At the Ukrainian border, overwhelmed guards and volunteers cope with the exodus of refugees fleeing the war
MEDYKA, Poland—In the days following The Russian invasion of Ukraine last week, the line of cars carrying people fleeing to the country’s border with Poland was already 55 miles long.
In the wet snow and cold rain, mothers began to abandon their cars to walk for hours, pushing the exhausted children as they dragged their pushchairs and suitcases along the road.
Near them, crowded sedans running out of gas approached a modest checkpoint that usually serves half a dozen people at a time, often day trippers crossing the duty-free zone to buy cigarettes.
Inside the checkpoint, two Ukrainian immigration officers frantically attempt to track one of the fastest exoduses from any country in modern history.
In just one week since the start of the war with Russia, more than a million refugees have left Ukraine, most heading west to Poland, Hungary, Slovakia, Romania and Moldova.
At the current rate, by the weekend, more asylum seekers will have entered the European Union in a few days than in 2015, when 1.3 million people crossed from the Middle East and Africa in the block. That would make the Ukraine rush the continent’s biggest refugee crisis since World War II.
Most people are fleeing to one country, Poland, where helicopters hover above the militarized border between Ukraine and the US-led NATO alliance.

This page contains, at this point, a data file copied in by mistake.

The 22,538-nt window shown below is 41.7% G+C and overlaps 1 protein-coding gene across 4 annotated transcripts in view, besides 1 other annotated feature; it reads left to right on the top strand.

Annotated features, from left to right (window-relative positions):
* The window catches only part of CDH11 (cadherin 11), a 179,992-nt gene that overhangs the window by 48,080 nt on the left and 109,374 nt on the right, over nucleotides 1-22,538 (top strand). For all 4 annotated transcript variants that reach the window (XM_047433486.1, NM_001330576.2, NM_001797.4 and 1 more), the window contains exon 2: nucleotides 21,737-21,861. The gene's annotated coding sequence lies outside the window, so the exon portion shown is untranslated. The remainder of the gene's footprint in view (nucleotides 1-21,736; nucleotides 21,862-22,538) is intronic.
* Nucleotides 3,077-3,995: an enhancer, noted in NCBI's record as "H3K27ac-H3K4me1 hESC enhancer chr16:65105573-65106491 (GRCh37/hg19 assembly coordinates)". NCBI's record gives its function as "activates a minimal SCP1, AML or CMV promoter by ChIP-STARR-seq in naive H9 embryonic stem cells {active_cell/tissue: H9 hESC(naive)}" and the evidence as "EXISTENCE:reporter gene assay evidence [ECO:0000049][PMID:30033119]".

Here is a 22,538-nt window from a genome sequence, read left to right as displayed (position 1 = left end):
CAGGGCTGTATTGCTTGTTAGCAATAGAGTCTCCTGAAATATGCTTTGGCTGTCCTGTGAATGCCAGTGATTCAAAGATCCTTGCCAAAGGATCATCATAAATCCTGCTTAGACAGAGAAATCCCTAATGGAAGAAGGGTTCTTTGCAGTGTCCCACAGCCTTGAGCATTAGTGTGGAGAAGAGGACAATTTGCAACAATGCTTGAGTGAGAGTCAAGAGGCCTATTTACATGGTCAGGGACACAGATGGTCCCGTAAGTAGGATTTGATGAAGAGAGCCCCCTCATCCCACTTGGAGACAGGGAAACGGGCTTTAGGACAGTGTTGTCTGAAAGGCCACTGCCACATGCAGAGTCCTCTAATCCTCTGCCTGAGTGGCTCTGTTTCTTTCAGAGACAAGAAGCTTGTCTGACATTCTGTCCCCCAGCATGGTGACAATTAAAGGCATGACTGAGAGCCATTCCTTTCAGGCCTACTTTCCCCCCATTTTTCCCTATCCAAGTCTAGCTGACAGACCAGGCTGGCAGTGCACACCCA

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The sudden arrival of hundreds of thousands of people shook many European governments, which did not consider a Russian invasion as imminent as the United States and had not foreseen the mass exodus.
Two days into the war, which began last Thursday, no EU member state had requested tents, blankets or other essentials from the bloc’s emergency reserves.
On the eve of the conflict, Polish local governments were still scouting for potential venues – town halls, stadiums, schools – for an influx they said would total no more than a million people.
A week later, Poland is more than halfway there.
It took a procession of volunteers from both sides of the border to manage the massive displacement of Ukrainians. In roadside villages in Ukraine, bordered by fields of wheat and lavender, elderly residents set up stalls piled high with free food from their own pantries, as shelves at local gas stations were empty. Others walked alongside traffic, offering soup and porridge to passengers stuck in cars and families walking beside them.
“I saw hundreds of them, mothers with children, passing cars day and night,” said a 29-year-old IT worker who sat in her car for four days before crossing into Poland. “They are literally dragging their feet and these kids. They have no energy or strength. They throw their luggage into ditches, because they cannot take it with them.
On the Polish side, in the border town of Przemyśl, a mob of volunteers turned a parking lot in front of a shopping mall into a small tent city, directing confused refugees to buses. Nearby stood a line of people holding cardboard signs indicating the countries to which they were prepared to offer free rides: the Netherlands, Italy, Germany or France. The kitchen teams fried chocolate pancakes for the children and offered toiletries and medical assistance.
“Nobody told us to come here. Nobody, including us, knew what to do. We had to find out ourselves,” said an aid worker who was struggling to find medicine for a group of sick children.
A government spokesman said the mobilization of volunteers enabled the authorities to deal with the historic influx of refugees. “We act together as a state and as a society,” he said. “Thus, the synergy effect of state and society helps Ukrainian guests incredibly.”
Whatever the duration and outcome of the war, it is likely that the conflict will deposit a huge diaspora of Ukrainians in the EU, reshaping politics, society and the refugee population on the continent.
Ukrainian arrivals in border countries